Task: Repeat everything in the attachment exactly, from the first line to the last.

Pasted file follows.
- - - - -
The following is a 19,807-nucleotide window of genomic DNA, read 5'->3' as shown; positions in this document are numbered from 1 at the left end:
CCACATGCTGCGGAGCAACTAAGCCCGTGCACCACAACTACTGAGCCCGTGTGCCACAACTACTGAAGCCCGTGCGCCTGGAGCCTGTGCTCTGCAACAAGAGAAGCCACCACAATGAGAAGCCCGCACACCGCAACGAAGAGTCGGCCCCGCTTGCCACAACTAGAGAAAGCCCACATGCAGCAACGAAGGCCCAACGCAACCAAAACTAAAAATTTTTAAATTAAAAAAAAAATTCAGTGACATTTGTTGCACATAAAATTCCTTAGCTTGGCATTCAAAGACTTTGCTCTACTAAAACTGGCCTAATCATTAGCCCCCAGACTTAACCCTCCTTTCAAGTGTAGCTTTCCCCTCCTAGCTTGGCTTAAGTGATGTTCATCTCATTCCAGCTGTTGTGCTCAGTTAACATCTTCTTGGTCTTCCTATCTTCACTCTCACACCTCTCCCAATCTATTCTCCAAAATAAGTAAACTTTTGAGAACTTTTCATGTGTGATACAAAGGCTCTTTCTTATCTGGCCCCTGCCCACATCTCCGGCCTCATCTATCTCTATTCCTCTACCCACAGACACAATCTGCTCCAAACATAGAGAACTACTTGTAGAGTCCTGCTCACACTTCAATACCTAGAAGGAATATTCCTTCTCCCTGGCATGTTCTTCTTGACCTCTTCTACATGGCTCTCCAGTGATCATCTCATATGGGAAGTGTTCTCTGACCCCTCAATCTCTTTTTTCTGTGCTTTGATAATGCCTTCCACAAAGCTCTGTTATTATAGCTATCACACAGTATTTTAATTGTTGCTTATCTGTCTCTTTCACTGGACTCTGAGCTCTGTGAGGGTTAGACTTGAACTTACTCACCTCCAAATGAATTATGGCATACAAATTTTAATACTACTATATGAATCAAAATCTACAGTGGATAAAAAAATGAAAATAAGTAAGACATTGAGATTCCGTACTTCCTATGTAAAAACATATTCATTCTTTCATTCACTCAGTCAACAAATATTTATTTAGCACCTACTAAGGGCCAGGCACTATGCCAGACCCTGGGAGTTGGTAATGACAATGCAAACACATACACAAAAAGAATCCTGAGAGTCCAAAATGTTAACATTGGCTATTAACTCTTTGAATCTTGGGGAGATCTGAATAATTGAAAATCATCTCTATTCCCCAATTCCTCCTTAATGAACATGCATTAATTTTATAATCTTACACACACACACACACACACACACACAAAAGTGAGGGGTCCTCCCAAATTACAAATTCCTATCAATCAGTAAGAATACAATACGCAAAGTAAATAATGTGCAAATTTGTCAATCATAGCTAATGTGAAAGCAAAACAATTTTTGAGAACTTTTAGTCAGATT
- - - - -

The following is a 19,807-nucleotide window of genomic DNA, read 5'->3' as shown; positions in this document are numbered from 1 at the left end:
CCACATGCTGCGGAGCAACTAAGCCCGTGCACCACAACTACTGAGCCCGTGTGCCACAACTACTGAAGCCCGTGCGCCTGGAGCCTGTGCTCTGCAACAAGAGAAGCCACCACAATGAGAAGCCCGCACACCGCAACGAAGAGTCGGCCCCGCTTGCCACAACTAGAGAAAGCCCACATGCAGCAACGAAGGCCCAACGCAACCAAAACTAAAAATTTTTAAATTAAAAAAAAAATTCAGTGACATTTGTTGCACATAAAATTCCTTAGCTTGGCATTCAAAGACTTTGCTCTACTAAAACTGGCCTAATCATTAGCCCCCAGACTTAACCCTCCTTTCAAGTGTAGCTTTCCCCTCCTAGCTTGGCTTAAGTGATGTTCATCTCATTCCAGCTGTTGTGCTCAGTTAACATCTTCTTGGTCTTCCTATCTTCACTCTCACACCTCTCCCAATCTATTCTCCAAAATAAGTAAACTTTTGAGAACTTTTCATGTGTGATACAAAGGCTCTTTCTTATCTGGCCCCTGCCCACATCTCCGGCCTCATCTATCTCTATTCCTCTACCCACAGACACAATCTGCTCCAAACATAGAGAACTACTTGTAGAGTCCTGCTCACACTTCAATACCTAGAAGGAATATTCCTTCTCCCTGGCATGTTCTTCTTGACCTCTTCTACATGGCTCTCCAGTGATCATCTCATATGGGAAGTGTTCTCTGACCCCTCAATCTCTTTTTTCTGTGCTTTGATAATGCCTTCCACAAAGCTCTGTTATTATAGCTATCACACAGTATTTTAATTGTTGCTTATCTGTCTCTTTCACTGGACTCTGAGCTCTGTGAGGGTTAGACTTGAACTTACTCACCTCCAAATGAATTATGGCATACAAATTTTAATACTACTATATGAATCAAAATCTACAGTGGATAAAAAAATGAAAATAAGTAAGACATTGAGATTCCGTACTTCCTATGTAAAAACATATTCATTCTTTCATTCACTCAGTCAACAAATATTTATTTAGCACCTACTAAGGGCCAGGCACTATGCCAGACCCTGGGAGTTGGTAATGACAATGCAAACACATACACAAAAAGAATCCTGAGAGTCCAAAATGTTAACATTGGCTATTAACTCTTTGAATCTTGGGGAGATCTGAATAATTGAAAATCATCTCTATTCCCCAATTCCTCCTTAATGAACATGCATTAATTTTATAATCTTACACACACACACACACACACACACACAAAAGTGAGGGGTCCTCCCAAATTACAAATTCCTATCAATCAGTAAGAATACAATACGCAAAGTAAATAATGTGCAAATTTGTCAATCATAGCTAATGTGAAAGCAAAACAATTTTTGAGAACTTTTAGTCAGATT